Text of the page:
Sunday, June 12, 2011

The Redneck Gourmet

It seems odd to use "Gourmet" (Gor-may) and "Redneck" in the same title to describe a good cookbook, but it really is the name of my newest cookbook from "L.A.", and that would be "Lower Alabama" -- not Los Angeles.

What started out as a joke recipe for John Paul Richardson turned into a cookbook of almost 500 recipes, some of which are real recipes and others that are not-so-serious (I hope!).  For instance, there is a recipe for Roasted Camel (recipe # 135) and another for Roasted 'Possum (recipe #123).  Some of the more serious recipes are for Mississippi Mud Cake; Rum Cake; and Granny Richardson's Peanut Brittle which I will make very soon!

Richardson got pretty creative with some of the recipes, renaming a pork and mushroom dish as "Psychedelic Pig".  I know that recipe will have some of the hippie types searching out THAT one.

This cookbook had my full attention right from the get-go!  How could it not with a 4-page introduction.  I started reading aloud to my hubby and we were both in giggles and tears within a minute. It is so different from all the other cookbooks in my collection, but this one is a one-of-a-kind that should be in every cookbook collector's library.

Two things that set it apart:  the paragraphs in the 4-page introduction are not separated by a space as they usually are in other cookbooks.  I felt compelled to continue reading to see what else was different.  I then noticed there is no index of recipes though there is a table of contents broken into sections that are familiar, such as "Barbeque", "Meats, Meat Dishes, and Chili" and "Beer, Wine, and Shine", just to name three of the 15 sections.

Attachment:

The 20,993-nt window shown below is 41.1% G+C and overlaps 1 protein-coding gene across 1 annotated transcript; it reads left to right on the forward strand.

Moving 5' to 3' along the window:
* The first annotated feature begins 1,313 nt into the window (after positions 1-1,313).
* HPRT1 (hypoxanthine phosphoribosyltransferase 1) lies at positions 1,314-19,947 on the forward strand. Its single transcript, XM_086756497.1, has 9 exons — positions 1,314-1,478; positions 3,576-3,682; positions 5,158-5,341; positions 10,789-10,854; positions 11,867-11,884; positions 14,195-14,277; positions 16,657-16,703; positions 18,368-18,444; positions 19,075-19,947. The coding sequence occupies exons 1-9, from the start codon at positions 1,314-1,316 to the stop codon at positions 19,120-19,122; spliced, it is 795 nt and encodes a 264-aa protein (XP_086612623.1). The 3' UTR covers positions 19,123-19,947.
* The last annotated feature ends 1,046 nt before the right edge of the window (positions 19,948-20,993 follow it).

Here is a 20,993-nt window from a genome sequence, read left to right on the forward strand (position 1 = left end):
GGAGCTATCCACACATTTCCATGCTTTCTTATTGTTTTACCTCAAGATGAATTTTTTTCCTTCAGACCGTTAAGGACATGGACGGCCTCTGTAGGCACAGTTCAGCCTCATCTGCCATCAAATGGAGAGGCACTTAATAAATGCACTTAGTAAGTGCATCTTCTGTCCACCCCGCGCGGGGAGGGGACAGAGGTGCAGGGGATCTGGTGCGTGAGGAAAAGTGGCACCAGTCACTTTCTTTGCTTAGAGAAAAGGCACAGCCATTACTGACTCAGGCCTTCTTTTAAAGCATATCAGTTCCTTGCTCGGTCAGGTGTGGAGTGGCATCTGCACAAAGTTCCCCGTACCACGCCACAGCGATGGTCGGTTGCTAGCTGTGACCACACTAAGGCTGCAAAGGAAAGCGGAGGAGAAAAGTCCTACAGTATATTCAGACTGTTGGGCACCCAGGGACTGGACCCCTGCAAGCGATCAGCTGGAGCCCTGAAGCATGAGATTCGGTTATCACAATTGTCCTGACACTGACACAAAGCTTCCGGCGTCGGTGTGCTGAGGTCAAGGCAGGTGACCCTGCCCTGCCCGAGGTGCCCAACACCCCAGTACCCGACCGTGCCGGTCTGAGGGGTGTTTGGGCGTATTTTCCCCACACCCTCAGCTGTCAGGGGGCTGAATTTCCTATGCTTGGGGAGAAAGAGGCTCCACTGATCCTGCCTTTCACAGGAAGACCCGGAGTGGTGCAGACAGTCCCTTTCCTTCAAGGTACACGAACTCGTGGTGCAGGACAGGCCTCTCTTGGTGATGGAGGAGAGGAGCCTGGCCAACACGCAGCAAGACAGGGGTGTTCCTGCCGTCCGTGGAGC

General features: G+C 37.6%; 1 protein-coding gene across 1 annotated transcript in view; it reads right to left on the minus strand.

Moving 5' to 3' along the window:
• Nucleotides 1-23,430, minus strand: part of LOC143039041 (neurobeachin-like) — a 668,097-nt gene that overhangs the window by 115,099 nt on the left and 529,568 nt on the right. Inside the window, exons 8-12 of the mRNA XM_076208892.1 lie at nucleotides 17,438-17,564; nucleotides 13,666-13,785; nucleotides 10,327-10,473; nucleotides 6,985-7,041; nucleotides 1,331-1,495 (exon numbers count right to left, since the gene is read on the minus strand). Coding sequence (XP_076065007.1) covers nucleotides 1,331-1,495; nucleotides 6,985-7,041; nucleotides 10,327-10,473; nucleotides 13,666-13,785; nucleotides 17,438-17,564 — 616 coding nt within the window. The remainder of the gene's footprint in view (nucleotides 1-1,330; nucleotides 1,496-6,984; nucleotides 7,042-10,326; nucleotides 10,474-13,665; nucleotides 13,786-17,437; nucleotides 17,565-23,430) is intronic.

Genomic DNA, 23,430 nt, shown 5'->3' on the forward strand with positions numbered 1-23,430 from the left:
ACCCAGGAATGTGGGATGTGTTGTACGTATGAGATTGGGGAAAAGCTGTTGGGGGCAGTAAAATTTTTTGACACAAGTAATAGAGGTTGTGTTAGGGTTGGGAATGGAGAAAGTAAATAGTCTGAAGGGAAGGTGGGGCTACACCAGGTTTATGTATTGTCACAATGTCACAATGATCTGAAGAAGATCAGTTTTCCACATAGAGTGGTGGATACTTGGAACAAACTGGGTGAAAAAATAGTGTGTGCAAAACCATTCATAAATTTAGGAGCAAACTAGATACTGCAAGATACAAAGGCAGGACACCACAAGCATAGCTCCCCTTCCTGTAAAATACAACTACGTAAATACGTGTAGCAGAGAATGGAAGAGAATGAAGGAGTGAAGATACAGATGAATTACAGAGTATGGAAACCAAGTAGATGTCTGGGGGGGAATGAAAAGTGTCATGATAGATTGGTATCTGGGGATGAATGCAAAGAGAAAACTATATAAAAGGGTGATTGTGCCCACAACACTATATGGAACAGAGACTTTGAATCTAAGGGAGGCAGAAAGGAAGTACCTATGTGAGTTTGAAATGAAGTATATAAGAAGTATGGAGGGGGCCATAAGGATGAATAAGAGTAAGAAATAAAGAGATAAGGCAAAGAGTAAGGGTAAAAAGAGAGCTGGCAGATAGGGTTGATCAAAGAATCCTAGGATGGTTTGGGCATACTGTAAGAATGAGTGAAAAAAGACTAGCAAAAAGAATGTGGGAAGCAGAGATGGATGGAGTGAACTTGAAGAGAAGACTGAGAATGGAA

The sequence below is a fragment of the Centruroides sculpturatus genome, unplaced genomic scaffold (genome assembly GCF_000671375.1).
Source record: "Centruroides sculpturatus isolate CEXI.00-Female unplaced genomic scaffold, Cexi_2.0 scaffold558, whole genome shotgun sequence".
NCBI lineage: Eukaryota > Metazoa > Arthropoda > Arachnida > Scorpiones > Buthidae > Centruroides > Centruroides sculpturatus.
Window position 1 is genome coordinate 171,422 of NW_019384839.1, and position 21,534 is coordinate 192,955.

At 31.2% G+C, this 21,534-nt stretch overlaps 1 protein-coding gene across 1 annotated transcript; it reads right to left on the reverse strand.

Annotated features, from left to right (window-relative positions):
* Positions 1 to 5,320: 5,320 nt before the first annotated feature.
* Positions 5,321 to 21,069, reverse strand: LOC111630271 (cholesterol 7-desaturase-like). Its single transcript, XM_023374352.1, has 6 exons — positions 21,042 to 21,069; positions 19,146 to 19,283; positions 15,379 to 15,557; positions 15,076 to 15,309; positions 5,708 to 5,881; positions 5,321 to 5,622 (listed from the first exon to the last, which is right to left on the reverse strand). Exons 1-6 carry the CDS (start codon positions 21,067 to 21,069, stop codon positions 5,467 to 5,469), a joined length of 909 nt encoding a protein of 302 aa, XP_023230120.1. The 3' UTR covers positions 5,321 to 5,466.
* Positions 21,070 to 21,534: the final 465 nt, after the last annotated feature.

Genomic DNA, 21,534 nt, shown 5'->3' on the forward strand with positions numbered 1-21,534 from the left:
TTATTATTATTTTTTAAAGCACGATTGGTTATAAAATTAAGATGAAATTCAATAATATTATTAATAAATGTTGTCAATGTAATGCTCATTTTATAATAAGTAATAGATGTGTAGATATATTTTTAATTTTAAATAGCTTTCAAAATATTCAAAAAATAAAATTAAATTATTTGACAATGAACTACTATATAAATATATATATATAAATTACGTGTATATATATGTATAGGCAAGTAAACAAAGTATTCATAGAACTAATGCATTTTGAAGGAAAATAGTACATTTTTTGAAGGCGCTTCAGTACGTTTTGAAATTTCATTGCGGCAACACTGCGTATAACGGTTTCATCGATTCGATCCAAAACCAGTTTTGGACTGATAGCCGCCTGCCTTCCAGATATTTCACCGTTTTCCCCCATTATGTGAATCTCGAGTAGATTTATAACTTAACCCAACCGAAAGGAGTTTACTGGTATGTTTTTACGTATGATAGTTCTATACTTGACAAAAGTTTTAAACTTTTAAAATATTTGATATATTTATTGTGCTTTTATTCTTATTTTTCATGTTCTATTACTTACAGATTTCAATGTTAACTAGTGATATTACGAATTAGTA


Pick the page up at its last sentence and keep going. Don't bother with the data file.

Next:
Most intriguing of all is that each recipe has a number in the title such as 208 Seafood Gumbo; 209 Alabama Gumbo; 210 Chicken Gumbo; 211 Mumbo Gumbo (no meat); 212 Cajun Gumbo, etc.  If you find a recipe you want to try or go back to later, you'll have to write down the number somewhere or page through until you find it again! I've never noticed this indexing method in any other cookbook.

As you can see in the photo, this cookbook has a coil binding so will easily lay flat while cooking from it.

If you're wondering if there is a recipe for snake, you are right -- there is!  But I won't be trying that one, or the one for Chitlins and Hog Maws, or Mexican Swamp Rabbit.  There are plenty of good-sounding recipes to try though and I will try them.

If you would like to order one for the Redneck Gourmet in your life, (this would make an excellent Father's Day gift) just go to for the ordering info.

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